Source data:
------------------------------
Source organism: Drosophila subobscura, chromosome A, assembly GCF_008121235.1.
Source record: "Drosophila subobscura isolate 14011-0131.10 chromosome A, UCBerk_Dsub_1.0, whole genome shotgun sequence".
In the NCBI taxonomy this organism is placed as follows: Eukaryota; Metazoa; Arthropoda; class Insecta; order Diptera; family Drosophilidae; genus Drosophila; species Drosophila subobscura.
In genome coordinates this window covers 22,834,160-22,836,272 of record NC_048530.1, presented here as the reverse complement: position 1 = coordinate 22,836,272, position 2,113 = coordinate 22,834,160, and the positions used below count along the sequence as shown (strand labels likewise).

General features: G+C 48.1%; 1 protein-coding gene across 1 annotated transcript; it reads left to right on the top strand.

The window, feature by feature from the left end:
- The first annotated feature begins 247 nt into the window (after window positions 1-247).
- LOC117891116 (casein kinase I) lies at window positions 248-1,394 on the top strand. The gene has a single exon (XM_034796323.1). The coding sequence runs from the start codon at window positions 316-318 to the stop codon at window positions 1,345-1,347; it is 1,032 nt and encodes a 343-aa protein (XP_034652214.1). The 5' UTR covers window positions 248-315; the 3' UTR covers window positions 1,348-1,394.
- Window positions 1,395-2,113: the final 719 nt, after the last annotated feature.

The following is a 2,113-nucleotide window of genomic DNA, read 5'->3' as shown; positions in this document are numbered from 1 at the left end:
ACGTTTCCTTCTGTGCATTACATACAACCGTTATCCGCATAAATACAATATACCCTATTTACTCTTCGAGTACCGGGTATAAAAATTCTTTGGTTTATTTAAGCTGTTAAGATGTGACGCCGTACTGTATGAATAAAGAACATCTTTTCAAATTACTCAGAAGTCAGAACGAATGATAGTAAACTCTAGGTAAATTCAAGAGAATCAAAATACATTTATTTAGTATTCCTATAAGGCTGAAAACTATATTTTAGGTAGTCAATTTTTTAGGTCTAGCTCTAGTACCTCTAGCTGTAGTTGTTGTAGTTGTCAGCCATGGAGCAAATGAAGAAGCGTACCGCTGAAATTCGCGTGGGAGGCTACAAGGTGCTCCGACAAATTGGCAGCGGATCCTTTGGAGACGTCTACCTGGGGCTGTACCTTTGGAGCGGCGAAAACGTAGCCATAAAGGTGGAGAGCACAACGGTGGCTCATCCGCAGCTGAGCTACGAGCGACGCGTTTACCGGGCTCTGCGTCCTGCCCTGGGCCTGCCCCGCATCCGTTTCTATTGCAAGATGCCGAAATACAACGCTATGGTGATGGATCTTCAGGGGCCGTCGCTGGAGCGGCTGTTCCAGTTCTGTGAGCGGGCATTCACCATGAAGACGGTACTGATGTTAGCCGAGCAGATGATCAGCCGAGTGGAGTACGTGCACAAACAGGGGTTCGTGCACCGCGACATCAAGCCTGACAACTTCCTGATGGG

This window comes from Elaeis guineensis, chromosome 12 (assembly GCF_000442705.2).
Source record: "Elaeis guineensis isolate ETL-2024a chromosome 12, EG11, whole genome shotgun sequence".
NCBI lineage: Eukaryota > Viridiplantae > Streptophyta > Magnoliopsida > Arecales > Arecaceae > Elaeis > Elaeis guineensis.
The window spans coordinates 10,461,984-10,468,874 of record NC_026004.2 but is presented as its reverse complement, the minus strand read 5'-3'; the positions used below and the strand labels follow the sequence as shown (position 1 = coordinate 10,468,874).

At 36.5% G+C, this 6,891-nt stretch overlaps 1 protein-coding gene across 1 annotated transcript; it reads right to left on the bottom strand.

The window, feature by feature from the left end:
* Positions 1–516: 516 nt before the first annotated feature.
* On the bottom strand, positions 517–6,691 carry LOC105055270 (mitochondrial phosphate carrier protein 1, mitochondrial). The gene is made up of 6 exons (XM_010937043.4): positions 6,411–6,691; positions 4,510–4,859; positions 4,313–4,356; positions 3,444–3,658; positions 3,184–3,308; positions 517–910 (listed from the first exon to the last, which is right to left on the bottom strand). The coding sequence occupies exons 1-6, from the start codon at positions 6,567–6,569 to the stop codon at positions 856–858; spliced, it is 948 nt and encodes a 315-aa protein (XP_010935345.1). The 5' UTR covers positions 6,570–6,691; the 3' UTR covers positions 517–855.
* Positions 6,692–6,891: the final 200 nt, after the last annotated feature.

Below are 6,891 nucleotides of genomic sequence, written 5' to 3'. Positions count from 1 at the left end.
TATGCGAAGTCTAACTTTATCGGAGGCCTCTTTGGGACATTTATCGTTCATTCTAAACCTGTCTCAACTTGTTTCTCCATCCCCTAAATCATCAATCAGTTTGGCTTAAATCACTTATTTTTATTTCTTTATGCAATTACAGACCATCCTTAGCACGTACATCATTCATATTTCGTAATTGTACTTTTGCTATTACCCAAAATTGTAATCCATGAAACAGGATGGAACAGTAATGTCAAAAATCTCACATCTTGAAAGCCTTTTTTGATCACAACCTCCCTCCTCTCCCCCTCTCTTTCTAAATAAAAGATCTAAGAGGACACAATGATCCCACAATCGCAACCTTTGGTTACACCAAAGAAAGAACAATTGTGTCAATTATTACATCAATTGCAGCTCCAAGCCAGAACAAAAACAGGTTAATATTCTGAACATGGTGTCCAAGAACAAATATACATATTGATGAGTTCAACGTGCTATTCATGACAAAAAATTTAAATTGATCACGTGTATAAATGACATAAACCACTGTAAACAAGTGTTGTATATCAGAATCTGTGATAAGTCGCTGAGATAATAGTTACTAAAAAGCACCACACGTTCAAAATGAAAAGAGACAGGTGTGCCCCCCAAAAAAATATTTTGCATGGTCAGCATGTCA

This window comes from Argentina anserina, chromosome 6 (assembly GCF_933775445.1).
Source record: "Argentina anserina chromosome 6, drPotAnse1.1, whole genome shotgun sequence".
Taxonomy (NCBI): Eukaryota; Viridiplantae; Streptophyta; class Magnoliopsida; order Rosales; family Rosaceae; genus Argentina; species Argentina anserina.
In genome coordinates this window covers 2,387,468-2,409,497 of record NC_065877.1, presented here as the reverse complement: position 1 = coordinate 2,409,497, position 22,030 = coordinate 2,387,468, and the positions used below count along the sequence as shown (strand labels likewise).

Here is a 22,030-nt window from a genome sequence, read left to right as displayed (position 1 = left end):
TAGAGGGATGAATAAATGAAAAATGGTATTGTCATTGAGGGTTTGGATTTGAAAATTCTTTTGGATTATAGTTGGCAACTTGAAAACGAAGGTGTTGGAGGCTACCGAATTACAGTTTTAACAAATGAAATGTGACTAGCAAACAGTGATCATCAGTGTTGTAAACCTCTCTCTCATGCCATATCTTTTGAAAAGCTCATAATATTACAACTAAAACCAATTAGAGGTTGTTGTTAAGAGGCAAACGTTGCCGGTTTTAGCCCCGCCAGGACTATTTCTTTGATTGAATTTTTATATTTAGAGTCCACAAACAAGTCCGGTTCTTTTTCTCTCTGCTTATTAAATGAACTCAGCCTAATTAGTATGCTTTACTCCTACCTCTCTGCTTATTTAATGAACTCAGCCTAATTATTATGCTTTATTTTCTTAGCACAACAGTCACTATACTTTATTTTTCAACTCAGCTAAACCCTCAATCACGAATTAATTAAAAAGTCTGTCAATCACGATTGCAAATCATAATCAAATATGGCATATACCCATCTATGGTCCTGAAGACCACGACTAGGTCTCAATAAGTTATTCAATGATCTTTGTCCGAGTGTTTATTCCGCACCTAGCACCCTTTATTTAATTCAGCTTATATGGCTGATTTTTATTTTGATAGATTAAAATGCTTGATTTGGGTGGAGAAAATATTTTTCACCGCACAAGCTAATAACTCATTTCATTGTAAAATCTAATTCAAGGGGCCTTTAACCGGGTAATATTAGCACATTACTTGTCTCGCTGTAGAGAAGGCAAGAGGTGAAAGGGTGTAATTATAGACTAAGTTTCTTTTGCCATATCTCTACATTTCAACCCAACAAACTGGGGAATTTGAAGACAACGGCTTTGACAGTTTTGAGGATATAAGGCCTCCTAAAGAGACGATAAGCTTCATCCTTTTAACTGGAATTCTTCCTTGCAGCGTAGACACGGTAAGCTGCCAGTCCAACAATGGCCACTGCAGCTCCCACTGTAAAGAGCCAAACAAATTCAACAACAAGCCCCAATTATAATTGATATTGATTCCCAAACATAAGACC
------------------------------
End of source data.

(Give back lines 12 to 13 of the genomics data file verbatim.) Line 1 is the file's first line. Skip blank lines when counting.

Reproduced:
This window comes from Elaeis guineensis, chromosome 12 (assembly GCF_000442705.2).
Source record: "Elaeis guineensis isolate ETL-2024a chromosome 12, EG11, whole genome shotgun sequence".